I ended up going to Stockholm, making a whole new bunch of friends and organising a tour for the band. That wasn't what changed my life. What did was firstly that I needed money. I took on a series of casual jobs etc and worked really hard to earn enough money to go. I realised I could get jobs if I was focussed. When I went out there, it was life changing. I realised that London is just one of many cities in the world and to the rest of the world, the UK is pretty unimportant. I also realised that the Swedes had got many things right that we haven't. Most of all though, as I was conserving money, I rarely drank or did anything else that is bad for you. The girl I met, came over to the UK the next year, but our relationship soon floundered. I will, however, be eternally grateful for her generosity putting me up. The experience shaped me.

3. Turning up to my bands first gig and our singer not showing up. I've mentioned this many times, but it was a harsh lesson. The band could have not appeared, thrown in the towel and done something else. We decided to do it anyway. We came off the stage believing that we could come through anything after that. Too often we get kicked in the teeth by friends and acquaintences and are tempted to give up on our path. I learned then that you can only really rely on yourself. If you get a knock, you take it and come back stronger. It made me 100% more determined to push on with the band. If our singer had turned up, I have no idea how the band would have turned out, but I would not have known that I could do it and I didn't need my main musical partner to do it. I do know that if I'd downed tools and walked away, I'd not have my studio and would probably never have done anything musically and just seen it now as a childhood fantasy.

4. Having my online blog cancelled by The Barnet Times. Much to my surprise, in 2008, I was asked to write an online blog for the Barnet Times. What surprised me even more, was that it soon gained traction and became the most read thing on the website. As I was extremely critical of many of the policies of Barnet Council, the then leader gave the paper an ultimatum "Sack Tichborne or we pull your council advertising". As this was what kept the paper afloat, they really had no choice. I was devastated. David Miller, a former Conservative chairman of the Chipping Barnet Tories contacted me. He was disgusted by the behaviour of his own party. He urged me to start this blog, The Barnet Eye. I thought it would be a waste of time, lacking the presence and prestige of the Barnet Times. To cut a long story short, I've had nearly four million blog hits since then. The blog has been hugely infliuential and inspired a raft of other bloggers. What was ironic was one of the Tories who instigated the threat to the Times, posted a picture on Twitter of them celebrating "The end of Roger Tichbornes blogging career". In truth it was a massive own goal. I'd probably have soon tired of writing about the failings of the council. I was working under strict guidelines, I couldn't name and shame etc. On my own blog I had no constraints. I could say what I like. For me, it was a liberation. I have become a published author, contributed articles for papers such as the Guardian and online media such as The Londonist on the back of this blog. As a dyslexic, I never thought anyone would be interested in my writing. But it all really dates back to that decision by our beloved former Council leader.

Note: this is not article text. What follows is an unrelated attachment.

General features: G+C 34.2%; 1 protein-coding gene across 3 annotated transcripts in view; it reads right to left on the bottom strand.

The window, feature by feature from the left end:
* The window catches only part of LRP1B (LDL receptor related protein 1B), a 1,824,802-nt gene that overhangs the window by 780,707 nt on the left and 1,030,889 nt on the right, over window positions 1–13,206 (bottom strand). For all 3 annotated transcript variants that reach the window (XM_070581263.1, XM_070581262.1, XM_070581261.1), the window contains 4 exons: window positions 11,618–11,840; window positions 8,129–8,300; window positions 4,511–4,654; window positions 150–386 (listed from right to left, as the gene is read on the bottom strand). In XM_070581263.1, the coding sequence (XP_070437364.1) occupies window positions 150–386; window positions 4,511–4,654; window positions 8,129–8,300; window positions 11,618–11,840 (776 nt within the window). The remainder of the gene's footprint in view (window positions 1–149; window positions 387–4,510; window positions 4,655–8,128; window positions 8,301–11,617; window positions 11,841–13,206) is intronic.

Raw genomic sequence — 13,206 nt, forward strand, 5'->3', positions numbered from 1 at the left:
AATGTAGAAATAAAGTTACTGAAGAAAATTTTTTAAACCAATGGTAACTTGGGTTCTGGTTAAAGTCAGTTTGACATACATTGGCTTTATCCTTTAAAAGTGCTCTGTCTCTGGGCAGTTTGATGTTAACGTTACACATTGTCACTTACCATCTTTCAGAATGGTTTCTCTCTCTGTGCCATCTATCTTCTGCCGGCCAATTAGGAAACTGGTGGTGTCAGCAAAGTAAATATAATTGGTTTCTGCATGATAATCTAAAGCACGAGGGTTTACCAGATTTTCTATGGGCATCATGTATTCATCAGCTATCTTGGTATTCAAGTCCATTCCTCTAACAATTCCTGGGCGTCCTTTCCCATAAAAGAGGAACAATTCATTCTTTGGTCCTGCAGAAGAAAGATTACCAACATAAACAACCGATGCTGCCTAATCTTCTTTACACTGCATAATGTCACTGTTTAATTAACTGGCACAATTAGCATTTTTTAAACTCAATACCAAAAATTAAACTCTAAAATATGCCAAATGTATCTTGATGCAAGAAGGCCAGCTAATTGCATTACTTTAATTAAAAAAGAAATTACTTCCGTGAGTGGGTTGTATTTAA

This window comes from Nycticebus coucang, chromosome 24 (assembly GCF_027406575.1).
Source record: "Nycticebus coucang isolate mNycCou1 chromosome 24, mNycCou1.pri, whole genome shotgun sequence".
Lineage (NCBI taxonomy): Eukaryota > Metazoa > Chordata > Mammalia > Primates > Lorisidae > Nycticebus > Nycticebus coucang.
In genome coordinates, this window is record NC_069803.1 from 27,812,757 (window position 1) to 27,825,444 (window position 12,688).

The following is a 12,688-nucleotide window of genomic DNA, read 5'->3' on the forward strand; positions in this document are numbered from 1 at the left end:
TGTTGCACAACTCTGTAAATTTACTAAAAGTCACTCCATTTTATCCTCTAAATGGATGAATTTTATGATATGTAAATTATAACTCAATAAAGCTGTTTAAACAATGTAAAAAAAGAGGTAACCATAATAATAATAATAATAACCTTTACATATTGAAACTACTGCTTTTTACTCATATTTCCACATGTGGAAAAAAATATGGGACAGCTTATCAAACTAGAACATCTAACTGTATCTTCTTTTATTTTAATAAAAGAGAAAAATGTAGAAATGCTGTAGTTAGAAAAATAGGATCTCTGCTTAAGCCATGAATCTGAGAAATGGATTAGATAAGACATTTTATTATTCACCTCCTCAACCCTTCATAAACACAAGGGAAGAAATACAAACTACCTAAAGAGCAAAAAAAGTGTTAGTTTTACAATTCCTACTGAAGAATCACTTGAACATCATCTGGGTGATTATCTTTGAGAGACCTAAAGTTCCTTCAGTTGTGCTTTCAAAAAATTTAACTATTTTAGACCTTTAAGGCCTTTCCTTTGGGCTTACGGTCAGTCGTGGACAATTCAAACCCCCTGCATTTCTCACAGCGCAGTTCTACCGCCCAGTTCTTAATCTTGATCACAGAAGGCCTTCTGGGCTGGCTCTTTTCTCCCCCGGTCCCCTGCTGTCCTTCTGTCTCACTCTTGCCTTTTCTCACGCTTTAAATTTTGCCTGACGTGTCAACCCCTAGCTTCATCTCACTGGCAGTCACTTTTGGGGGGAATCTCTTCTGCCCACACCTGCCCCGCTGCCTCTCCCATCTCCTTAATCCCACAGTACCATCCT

5. Going to Golders Green job centre seeking temporary work in May 1983. I was absolutely skint, I had a new girlfriend and we wanted to get a flat together. I needed some work, I'd been in the habit of using the temporary work counter at the Golders Green job centre. They found good jobs, that were short duration. However, I'd blotted my copy book on my last assignment and upset the lady who ran the temporary job counter. She informed me that I was "too unreliable" to be given work. This was grossly unfair, but there was little I could do. She then said "If you want a job, go and see the training section". I ambled over. There was an absolutely lovely girl on the counter. She suggested that I do a "TOPS course". As I was a bit smitten, I agreed and ended up at Compucentre on a trainee computer operations course. I was paid £40 a week for ten weeks, then I was given three job interviews.